Liawenee

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Liawenee
Tasmania
Liawenee is located in Tasmania
Liawenee
Liawenee
Coordinates41°53′58.92″S 146°40′9.84″E / 41.8997000°S 146.6694000°E / -41.8997000; 146.6694000Coordinates: 41°53′58.92″S 146°40′9.84″E / 41.8997000°S 146.6694000°E / -41.8997000; 146.6694000
Population303 (2011 census - Miena Dam incl. Liawenee)[1]
Established11 June 1920
Postcode(s)7030
Elevation1,065 m (3,494 ft)
Location122 km (76 mi) NNW [2] of Hobart
Mean max temp Mean min temp Annual rainfall
12.2 °C
54 °F
1.6 °C
35 °F
1,037.8 mm
40.9 in

Liawenee (/l.əˈwni/) is a small town in Tasmania, Australia built near Great Lake and the River Ouse, and was established on 11 June 1920. The town is known for its fishing at nearby Great Lake and hosts several fishing events.[3]

Liawenee and the surrounding Miena Dam area are amongst the coldest permanently inhabited places in Australia.

Origins[edit]

Liawenee's name was derived from a Tasmanian Aboriginal word meaning "frigid".

This photo was taken in 1920 during the early days of encampment. Most people lived in tents and there were only a few wooden, more sturdy buildings.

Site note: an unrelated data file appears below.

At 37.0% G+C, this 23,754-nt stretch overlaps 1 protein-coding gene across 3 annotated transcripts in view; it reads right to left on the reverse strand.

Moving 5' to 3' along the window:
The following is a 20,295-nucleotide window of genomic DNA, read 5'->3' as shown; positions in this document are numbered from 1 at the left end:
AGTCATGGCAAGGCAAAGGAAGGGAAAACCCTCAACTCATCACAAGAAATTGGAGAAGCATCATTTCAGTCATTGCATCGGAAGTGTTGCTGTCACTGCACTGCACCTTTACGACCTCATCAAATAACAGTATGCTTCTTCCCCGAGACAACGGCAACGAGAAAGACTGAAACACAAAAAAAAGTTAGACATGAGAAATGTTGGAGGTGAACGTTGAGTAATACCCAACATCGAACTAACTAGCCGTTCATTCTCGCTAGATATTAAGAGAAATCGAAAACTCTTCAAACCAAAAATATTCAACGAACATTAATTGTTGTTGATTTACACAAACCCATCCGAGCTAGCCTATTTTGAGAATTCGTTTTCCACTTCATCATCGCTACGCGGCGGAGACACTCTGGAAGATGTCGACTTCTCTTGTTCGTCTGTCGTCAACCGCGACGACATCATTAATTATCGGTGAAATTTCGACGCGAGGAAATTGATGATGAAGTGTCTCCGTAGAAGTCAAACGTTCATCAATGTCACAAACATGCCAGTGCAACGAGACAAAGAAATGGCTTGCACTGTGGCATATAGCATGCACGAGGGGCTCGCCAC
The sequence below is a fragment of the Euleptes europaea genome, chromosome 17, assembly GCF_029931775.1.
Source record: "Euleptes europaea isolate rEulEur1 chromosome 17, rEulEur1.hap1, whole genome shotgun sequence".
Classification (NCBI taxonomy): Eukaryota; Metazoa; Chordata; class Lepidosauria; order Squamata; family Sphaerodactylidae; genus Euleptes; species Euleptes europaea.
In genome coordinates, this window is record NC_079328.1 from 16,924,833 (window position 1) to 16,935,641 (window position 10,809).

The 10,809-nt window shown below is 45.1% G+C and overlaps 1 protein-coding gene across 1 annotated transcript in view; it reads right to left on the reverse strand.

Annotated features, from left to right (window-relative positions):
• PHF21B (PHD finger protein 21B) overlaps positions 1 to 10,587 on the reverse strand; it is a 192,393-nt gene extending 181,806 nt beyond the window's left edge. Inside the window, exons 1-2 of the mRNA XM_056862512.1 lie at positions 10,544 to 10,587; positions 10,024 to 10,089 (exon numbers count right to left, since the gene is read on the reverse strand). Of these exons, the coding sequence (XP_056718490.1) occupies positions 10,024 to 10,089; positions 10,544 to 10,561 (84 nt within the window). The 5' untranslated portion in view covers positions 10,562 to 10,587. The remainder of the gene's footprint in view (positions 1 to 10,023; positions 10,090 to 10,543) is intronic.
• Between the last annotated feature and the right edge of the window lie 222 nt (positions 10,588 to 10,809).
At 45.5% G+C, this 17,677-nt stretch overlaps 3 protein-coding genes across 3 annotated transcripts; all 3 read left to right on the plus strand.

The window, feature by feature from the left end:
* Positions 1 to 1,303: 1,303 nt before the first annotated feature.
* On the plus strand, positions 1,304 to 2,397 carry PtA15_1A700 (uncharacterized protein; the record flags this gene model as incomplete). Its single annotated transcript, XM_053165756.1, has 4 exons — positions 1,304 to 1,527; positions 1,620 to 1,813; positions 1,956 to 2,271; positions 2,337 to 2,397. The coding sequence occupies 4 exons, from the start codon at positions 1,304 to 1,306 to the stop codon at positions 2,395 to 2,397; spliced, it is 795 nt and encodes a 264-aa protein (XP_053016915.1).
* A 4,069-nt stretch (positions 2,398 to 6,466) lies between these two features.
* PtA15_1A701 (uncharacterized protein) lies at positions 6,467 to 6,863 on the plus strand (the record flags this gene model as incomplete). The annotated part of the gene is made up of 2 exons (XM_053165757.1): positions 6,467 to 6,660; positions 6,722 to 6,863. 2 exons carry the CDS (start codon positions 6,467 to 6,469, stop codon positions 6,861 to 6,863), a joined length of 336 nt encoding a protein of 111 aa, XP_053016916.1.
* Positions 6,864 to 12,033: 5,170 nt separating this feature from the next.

It was founded in June 1920[dubious ] as a camp for the workers at the nearby hydroelectric undertaking as well as some other towns such as Miena. In its humble beginnings, the population consisted entirely of the workers at the hydroelectric plant and their families; the houses were wood and canvas.[4] In this time, the camp boasted three cottages where married couples lived, and a so-called hospital that was only twice the size of a house, making it more of a first-aid clinic. The original layout included blacksmiths, bakeries and a chaff store which made up the requirements for a workforce making it a work camp rather than a village. During the Second World War the town became much larger, but settlers consisted mainly of men who were paid for their work yet could find no place to spend the money, nor a place to deliver mail.[5]